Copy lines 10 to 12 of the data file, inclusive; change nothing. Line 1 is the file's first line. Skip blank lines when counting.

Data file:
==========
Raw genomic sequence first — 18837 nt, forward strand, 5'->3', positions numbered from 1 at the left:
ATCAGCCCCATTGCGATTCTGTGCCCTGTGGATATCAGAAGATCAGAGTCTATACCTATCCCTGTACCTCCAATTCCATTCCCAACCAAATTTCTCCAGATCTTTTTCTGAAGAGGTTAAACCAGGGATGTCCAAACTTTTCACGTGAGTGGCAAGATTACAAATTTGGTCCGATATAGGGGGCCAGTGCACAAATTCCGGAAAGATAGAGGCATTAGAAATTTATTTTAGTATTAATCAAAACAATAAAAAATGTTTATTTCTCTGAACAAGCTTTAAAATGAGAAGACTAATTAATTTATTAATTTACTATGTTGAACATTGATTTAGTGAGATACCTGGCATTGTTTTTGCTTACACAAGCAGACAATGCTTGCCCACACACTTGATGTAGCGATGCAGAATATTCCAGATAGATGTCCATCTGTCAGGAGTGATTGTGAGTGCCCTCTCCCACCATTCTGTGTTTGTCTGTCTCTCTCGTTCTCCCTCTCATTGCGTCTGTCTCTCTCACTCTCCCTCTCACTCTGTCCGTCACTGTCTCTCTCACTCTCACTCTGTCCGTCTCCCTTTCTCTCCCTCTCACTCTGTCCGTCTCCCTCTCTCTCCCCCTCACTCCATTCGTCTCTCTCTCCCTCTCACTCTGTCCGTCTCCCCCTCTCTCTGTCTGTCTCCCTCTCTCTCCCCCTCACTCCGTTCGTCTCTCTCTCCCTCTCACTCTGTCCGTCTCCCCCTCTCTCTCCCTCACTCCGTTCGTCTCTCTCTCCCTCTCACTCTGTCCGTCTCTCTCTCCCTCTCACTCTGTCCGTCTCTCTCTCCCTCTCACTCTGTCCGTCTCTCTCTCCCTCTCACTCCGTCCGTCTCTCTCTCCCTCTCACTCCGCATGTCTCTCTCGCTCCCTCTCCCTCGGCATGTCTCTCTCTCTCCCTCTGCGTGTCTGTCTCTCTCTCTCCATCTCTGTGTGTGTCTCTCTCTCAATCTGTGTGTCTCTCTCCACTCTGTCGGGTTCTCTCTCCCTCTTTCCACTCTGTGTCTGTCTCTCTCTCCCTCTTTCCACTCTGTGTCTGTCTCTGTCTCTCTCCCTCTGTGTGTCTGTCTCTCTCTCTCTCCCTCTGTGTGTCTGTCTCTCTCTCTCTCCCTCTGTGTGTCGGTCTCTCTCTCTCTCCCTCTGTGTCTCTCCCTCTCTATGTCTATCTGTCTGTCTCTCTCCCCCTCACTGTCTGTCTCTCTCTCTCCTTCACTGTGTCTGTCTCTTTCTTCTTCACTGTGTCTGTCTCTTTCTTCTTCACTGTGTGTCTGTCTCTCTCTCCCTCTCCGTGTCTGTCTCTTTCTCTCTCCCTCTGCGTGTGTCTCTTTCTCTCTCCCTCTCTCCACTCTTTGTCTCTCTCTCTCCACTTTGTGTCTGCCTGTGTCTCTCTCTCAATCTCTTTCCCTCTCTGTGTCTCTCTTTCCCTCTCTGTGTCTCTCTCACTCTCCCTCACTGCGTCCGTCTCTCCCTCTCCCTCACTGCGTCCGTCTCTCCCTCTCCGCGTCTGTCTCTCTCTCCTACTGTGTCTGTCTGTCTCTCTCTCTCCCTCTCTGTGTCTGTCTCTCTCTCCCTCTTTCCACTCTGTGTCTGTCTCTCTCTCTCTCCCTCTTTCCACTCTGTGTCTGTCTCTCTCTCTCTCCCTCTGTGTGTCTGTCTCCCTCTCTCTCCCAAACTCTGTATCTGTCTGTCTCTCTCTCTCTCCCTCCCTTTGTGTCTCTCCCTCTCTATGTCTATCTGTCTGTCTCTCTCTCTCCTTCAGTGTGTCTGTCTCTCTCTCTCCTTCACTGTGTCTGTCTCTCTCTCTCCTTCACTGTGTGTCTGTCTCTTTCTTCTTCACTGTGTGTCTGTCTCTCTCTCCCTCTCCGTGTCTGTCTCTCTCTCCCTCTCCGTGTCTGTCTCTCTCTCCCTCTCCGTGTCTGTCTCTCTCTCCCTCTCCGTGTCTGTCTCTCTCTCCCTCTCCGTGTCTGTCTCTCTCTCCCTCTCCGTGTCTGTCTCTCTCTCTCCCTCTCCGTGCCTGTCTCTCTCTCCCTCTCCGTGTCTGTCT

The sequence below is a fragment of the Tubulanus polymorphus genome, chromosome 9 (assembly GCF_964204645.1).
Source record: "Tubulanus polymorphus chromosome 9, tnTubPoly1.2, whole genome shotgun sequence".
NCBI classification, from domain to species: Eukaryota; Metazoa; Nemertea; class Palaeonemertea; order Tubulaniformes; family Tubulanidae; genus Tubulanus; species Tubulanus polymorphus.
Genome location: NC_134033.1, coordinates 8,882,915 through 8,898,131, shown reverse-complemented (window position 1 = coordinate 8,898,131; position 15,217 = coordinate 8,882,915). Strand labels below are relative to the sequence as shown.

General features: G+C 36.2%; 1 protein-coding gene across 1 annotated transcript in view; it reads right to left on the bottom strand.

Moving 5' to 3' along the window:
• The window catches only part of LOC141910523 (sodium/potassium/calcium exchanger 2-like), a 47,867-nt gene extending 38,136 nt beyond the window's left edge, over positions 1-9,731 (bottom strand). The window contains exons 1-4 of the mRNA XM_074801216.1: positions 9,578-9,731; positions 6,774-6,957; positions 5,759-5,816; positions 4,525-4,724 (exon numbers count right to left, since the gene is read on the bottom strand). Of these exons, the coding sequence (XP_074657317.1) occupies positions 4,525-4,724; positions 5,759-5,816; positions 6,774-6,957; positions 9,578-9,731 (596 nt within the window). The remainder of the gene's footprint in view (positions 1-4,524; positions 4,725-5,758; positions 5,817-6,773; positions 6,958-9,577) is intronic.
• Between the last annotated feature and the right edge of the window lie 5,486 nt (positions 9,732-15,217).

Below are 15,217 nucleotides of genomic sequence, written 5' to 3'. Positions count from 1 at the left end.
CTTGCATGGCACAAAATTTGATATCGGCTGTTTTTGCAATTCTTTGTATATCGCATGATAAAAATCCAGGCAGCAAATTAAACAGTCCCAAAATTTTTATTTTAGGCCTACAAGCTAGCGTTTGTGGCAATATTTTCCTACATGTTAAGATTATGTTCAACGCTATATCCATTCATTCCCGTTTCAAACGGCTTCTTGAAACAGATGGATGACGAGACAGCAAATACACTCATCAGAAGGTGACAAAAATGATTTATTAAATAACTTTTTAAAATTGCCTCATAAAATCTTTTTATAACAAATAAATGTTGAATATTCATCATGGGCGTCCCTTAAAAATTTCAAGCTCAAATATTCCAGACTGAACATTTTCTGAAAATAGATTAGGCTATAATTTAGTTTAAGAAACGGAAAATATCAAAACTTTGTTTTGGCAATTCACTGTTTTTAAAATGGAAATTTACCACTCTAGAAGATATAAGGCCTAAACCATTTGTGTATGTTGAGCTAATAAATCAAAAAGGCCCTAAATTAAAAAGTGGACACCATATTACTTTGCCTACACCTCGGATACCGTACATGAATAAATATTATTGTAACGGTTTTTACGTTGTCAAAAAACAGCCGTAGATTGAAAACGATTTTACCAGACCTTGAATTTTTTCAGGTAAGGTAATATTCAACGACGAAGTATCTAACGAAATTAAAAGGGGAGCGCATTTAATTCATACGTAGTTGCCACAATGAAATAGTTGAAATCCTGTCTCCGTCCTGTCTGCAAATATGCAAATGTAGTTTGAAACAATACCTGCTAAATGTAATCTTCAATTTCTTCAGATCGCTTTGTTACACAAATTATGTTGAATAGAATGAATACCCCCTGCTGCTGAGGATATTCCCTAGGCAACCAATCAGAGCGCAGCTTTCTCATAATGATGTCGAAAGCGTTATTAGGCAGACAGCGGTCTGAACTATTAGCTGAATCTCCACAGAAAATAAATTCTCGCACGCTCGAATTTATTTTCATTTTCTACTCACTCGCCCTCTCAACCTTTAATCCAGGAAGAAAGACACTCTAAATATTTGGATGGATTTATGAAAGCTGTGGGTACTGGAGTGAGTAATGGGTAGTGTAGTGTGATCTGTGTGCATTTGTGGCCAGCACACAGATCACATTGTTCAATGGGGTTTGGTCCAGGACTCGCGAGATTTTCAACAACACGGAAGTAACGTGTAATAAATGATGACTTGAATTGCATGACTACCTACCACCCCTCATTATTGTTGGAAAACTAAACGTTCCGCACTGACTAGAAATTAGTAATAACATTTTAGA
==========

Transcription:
• Between the last annotated feature and the right edge of the window lie 5,486 nt (positions 9,732-15,217).

Below are 15,217 nucleotides of genomic sequence, written 5' to 3'. Positions count from 1 at the left end.
CTTGCATGGCACAAAATTTGATATCGGCTGTTTTTGCAATTCTTTGTATATCGCATGATAAAAATCCAGGCAGCAAATTAAACAGTCCCAAAATTTTTATTTTAGGCCTACAAGCTAGCGTTTGTGGCAATATTTTCCTACATGTTAAGATTATGTTCAACGCTATATCCATTCATTCCCGTTTCAAACGGCTTCTTGAAACAGATGGATGACGAGACAGCAAATACACTCATCAGAAGGTGACAAAAATGATTTATTAAATAACTTTTTAAAATTGCCTCATAAAATCTTTTTATAACAAATAAATGTTGAATATTCATCATGGGCGTCCCTTAAAAATTTCAAGCTCAAATATTCCAGACTGAACATTTTCTGAAAATAGATTAGGCTATAATTTAGTTTAAGAAACGGAAAATATCAAAACTTTGTTTTGGCAATTCACTGTTTTTAAAATGGAAATTTACCACTCTAGAAGATATAAGGCCTAAACCATTTGTGTATGTTGAGCTAATAAATCAAAAAGGCCCTAAATTAAAAAGTGGACACCATATTACTTTGCCTACACCTCGGATACCGTACATGAATAAATATTATTGTAACGGTTTTTACGTTGTCAAAAAACAGCCGTAGATTGAAAACGATTTTACCAGACCTTGAATTTTTTCAGGTAAGGTAATATTCAACGACGAAGTATCTAACGAAATTAAAAGGGGAGCGCATTTAATTCATACGTAGTTGCCACAATGAAATAGTTGAAATCCTGTCTCCGTCCTGTCTGCAAATATGCAAATGTAGTTTGAAACAATACCTGCTAAATGTAATCTTCAATTTCTTCAGATCGCTTTGTTACACAAATTATGTTGAATAGAATGAATACCCCCTGCTGCTGAGGATATTCCCTAGGCAACCAATCAGAGCGCAGCTTTCTCATAATGATGTCGAAAGCGTTATTAGGCAGACAGCGGTCTGAACTATTAGCTGAATCTCCACAGAAAATAAATTCTCGCACGCTCGAATTTATTTTCATTTTCTACTCACTCGCCCTCTCAACCTTTAATCCAGGAAGAAAGACACTCTAAATATTTGGATGGATTTATGAAAGCTGTGGGTACTGGAGTGAGTAATGGGTAGTGTAGTGTGATCTGTGTGCATTTGTGGCCAGCACACAGATCACATTGTTCAATGGGGTTTGGTCCAGGACTCGCGAGATTTTCAACAACACGGAAGTAACGTGTAATAAATGATGACTTGAATTGCATGACTACCTACCACCCCTCATTATTGTTGGAAAACTAAACGTTCCGCACTGACTAGAAATTAGTAATAACATTTTAGA